The Wolf Among Us Episode 5: Cry Wolf Review
The Wolf Among Us Episode 5: Cry Wolf Review – Introduction
The finale for Telltale’s noir-inspired game series The Wolf Among Us is a marked improvement over its predecessor, In Sheep’s Clothing. This 90-minute episode is viciously paced, offering well-written and thought provoking dialogue choices, with some of the best fight sequences in the series thus far. There’s also a welcome, but surprising sense of ambiguity in Cry Wolf that further cements The Wolf Among Us as one of Telltale’s more interesting and refreshing works.
A Fairy Tale Ending
What Cry Wolf gets perfectly right is making returning main character Bigby feel exclusive and special to the player. This is made possible by the deluge of intense, branching dialogue trees thrown at the player – a feature that was absent in the penultimate episode. Not only is Cry Wolf littered with said choices, but it takes advantage of all the past choices I’ve made in the series so far – making me both suffer and revel in the consequences that ultimately follow. The episode begins with a handful of characters citing Bigby’s actions throughout his agonizing crime case – toying with my emotions and making me think twice before choosing my every move. Telltale has been known for having a series turn full circle in its final episode, perfectly showcasing its obsession over story details and choices, and Cry Wolf is no exception. It felt both gratifying and exhilarating being reminded of what type of experience I chose to have in this series thus far.
This intense tone introduced in the beginning of Cry Wolf trickles all the way down to the last bit of dialogue and scene. Past characters play important roles in solving the main conflict that has been plaguing Fable Town, and everything they have to say cannot be taken lightly. You’ll have to question each character’s motives behind your every decision. It was also made perfectly apparent that Telltale wanted to leave a bit of mystery in the series, of which I won’t get into here, that will reward the more attentive players.
Excellent Fight Sequences, Less Emotion
In terms of art direction, it’s the same, but excellent neon-noir theme. The excellent score and aesthetic serve as an excellent back drop yet again, with the cel-shaded look bursting with color. Cry Wolf also displays Telltale’s growth in offering energetic and fierce action sequences. They’re the best in the series, boasting incredible scope and inventive choreography and in the case of one of them, unfiltered visual splendor. I’ll just say that you’ll get to experience Bigby Wolf in true, legendary fairy tale fashion. Telltale also opted to offer choices within the fight sequences themselves, which also end in certain consequences depending upon how you performed. The only problem here is that I never felt emotionally tied to these sequences, a complete contrast with The Walking Dead’s finale. It felt as if Telltale were forced to top themselves in an action sense here, failing to add any sort of depth. They’re more for show than anything else.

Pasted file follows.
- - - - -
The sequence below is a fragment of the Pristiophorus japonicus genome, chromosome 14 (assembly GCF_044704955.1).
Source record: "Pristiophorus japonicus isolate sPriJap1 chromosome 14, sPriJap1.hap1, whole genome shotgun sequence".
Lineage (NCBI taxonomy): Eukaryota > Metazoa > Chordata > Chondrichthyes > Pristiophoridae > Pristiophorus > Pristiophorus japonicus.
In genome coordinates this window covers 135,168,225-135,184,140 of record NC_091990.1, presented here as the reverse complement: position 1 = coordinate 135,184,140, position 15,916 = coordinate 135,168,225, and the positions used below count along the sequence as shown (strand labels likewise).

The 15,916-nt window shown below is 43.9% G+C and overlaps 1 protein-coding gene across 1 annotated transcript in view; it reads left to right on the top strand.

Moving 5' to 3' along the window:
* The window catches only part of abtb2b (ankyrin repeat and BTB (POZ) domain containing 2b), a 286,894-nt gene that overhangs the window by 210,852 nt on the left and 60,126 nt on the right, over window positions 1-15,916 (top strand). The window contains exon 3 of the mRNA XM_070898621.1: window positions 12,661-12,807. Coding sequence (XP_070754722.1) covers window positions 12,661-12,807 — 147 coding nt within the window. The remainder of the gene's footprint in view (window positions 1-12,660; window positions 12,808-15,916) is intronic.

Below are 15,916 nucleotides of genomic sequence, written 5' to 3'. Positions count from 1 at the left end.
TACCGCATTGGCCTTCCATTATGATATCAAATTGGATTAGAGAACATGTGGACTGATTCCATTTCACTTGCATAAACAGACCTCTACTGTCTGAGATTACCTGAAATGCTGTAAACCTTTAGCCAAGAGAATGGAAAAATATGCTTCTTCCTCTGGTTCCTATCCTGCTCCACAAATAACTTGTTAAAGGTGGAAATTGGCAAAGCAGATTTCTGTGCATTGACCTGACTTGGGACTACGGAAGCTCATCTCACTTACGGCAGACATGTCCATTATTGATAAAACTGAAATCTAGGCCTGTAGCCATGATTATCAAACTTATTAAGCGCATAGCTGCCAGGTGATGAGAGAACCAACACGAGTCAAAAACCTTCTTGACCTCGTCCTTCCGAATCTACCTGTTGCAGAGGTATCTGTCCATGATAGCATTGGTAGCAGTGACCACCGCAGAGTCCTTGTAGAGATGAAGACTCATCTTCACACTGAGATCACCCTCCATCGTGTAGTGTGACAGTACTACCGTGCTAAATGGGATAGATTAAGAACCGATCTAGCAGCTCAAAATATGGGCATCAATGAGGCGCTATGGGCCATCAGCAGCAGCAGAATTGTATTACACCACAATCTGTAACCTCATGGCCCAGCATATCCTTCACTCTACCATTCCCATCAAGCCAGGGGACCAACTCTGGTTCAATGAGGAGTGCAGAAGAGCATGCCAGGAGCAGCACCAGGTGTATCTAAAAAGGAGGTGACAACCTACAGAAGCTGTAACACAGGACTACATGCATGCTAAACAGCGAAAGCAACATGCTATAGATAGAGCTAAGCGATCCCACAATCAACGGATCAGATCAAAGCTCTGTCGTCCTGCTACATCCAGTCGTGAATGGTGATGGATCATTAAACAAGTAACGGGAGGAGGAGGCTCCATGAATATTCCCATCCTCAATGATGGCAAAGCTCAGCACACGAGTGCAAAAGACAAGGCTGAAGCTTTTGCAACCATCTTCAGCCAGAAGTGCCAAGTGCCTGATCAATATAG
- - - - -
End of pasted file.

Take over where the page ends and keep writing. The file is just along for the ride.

As you could have probably already guessed, there’s no real detective work to be done in Cry Wolf. The interesting investigations featured in past episodes are absent here, replaced by the aforementioned fight scenes. The only excuse could be that Cry Wolf is the finale, and Telltale probably did not want to break up the pace of the episode all that much. But some of those investigations were the best bits of the entire series so far, and I really would have welcomed them as they further add to the feeling of a playing a noir-inspired piece of entertainment.
A Simple End
Which leads to the biggest complaint I had overall, the big payoff. The pilot episode, so to speak, promised a great range of mystery and intrigue awaiting the player in future episodes. Though I obviously won’t give away the conclusion, everything felt a bit too clear cut and simple in the end. The subtle ambiguity that was perfectly placed right before the credits, as I’ve mentioned several times already, is the only time where I felt that same mystery and intrigue, and even then it doesn’t play that large of a role in the main conflict. Cry Wolf is more of a character and societal study than a mystery-filled experience, and even though that is far from a bad thing, it just felt a bit lacking for me.
But the most important part of Cry Wolf, however, is that it does indeed offer multiple endings, which are all influenced by how I choose to play the game. Certain characters can die, while others live, which can both leave out certain story details and answers, and provide them entirely. None of this feels as dramatic as The Walking Dead’s finale, but it was still great to witness Telltale’s excellent writing and, as I’ve said, fastidious nature yet again.
The Wolf Among Us Episode 5: Cry Wolf Review – Conclusion
Everything comes full circle in The Wolf Among Us’ finale, Cry Wolf. While it has had its ups and downs, Cry Wolf yet again shows that Telltale is still the best at making your every decision feel important, with all of them affecting every aspect of the overall story. But more interestingly, this finale is also the step in the right direction when it comes to pure action gameplay. It’s evident that Telltale is learning its trade in this department, which makes it even more exciting to see what the studio does next. Though Cry Wolf isn’t the same emotional masterpiece that was The Walking Dead’s finale, it further cements Telltale as being one of the best storytellers in the industry.
- Great action
- High-stakes choices
- Past choices matter
- Too simple of a payoff
- Lacks emotion